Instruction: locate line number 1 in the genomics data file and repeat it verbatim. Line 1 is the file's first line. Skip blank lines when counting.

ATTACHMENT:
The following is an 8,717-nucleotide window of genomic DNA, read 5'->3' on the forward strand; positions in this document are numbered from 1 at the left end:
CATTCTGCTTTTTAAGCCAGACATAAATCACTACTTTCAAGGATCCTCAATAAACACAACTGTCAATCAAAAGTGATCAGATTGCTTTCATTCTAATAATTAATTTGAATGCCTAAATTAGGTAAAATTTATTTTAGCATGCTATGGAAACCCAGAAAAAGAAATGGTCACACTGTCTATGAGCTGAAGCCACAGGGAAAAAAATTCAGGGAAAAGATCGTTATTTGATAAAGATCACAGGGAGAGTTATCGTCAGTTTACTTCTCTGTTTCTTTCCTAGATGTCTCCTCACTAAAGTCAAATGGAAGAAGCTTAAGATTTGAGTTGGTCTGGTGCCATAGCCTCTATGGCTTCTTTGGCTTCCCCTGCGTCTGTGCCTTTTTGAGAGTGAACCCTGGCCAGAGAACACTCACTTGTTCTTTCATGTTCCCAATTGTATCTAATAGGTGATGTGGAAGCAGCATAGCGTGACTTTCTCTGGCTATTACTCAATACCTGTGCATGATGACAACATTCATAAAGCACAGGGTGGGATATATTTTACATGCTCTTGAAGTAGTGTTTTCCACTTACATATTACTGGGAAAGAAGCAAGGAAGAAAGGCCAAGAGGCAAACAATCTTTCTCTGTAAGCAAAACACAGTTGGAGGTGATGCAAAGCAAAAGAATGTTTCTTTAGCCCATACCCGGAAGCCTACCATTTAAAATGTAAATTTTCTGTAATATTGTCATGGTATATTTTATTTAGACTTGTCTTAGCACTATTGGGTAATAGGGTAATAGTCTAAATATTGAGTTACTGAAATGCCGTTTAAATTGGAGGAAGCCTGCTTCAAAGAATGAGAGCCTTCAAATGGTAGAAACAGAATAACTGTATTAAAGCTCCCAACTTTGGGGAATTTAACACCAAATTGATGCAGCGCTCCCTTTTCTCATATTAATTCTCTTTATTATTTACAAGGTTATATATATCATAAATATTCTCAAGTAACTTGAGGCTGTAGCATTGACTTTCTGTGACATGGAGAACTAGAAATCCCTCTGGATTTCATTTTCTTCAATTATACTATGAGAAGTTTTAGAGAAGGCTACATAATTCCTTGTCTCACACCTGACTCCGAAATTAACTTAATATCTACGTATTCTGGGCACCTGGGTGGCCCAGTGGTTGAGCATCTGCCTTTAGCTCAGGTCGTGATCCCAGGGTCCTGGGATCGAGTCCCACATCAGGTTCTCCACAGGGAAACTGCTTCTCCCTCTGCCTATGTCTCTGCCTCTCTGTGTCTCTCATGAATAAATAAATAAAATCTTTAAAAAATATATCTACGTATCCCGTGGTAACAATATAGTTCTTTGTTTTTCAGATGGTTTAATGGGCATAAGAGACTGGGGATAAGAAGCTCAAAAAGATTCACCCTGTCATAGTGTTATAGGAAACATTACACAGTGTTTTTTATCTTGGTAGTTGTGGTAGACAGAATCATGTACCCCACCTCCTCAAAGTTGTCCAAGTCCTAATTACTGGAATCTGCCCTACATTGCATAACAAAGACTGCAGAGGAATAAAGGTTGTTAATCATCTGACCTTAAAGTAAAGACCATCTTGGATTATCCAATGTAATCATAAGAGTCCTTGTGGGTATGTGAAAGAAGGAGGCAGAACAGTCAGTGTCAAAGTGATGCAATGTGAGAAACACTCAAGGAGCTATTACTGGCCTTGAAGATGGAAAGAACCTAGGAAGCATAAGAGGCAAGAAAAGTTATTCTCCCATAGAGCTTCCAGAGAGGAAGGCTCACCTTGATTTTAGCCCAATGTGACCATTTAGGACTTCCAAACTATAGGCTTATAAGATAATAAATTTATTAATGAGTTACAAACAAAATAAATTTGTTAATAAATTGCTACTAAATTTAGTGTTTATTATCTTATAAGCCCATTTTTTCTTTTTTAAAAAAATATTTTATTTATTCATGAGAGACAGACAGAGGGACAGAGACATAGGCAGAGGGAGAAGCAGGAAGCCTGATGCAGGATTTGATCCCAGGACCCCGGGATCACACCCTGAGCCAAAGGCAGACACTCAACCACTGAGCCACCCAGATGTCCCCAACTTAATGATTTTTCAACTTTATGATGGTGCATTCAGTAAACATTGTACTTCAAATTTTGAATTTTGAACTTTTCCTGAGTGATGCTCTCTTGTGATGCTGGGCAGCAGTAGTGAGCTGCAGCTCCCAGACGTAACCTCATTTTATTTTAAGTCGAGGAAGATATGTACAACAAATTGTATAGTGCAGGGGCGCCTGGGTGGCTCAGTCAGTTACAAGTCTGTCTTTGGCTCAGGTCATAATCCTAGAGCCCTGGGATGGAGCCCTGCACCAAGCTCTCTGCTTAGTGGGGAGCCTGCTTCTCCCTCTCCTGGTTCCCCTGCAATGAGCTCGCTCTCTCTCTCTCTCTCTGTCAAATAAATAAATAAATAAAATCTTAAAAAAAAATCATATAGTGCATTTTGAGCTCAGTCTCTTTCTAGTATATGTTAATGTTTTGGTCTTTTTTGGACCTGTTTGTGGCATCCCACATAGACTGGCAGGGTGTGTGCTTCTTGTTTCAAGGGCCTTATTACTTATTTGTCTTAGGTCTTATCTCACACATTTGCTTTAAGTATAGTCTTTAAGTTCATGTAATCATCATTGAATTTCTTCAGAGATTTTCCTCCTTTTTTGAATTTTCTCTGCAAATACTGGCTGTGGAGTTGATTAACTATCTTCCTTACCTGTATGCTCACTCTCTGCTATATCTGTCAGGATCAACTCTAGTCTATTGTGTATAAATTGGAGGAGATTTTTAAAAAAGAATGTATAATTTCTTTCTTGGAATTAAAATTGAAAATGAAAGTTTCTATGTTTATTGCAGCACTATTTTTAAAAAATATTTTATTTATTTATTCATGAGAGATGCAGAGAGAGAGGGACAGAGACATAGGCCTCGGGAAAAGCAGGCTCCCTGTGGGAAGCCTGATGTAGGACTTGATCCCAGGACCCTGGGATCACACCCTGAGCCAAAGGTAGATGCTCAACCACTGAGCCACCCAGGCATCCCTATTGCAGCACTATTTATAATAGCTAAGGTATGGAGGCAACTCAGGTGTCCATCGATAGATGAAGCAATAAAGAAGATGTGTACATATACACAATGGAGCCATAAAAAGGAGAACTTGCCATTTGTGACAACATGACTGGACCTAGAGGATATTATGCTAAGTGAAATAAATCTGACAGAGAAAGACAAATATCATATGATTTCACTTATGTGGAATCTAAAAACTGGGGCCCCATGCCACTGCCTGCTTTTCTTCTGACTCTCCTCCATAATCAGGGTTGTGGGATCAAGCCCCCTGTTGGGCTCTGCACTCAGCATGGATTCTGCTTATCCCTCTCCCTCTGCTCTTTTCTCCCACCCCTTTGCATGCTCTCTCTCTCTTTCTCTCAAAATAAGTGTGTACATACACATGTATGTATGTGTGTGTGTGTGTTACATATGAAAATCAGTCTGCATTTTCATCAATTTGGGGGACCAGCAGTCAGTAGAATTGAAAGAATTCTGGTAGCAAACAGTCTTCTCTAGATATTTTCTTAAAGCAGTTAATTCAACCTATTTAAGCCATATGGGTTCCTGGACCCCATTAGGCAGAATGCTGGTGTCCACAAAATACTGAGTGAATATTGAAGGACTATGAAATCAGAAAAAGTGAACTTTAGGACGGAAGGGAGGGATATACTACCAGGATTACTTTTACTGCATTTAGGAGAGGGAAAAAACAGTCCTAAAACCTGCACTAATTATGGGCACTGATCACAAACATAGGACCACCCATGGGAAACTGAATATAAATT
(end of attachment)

The following is an 8,717-nucleotide window of genomic DNA, read 5'->3' on the forward strand; positions in this document are numbered from 1 at the left end: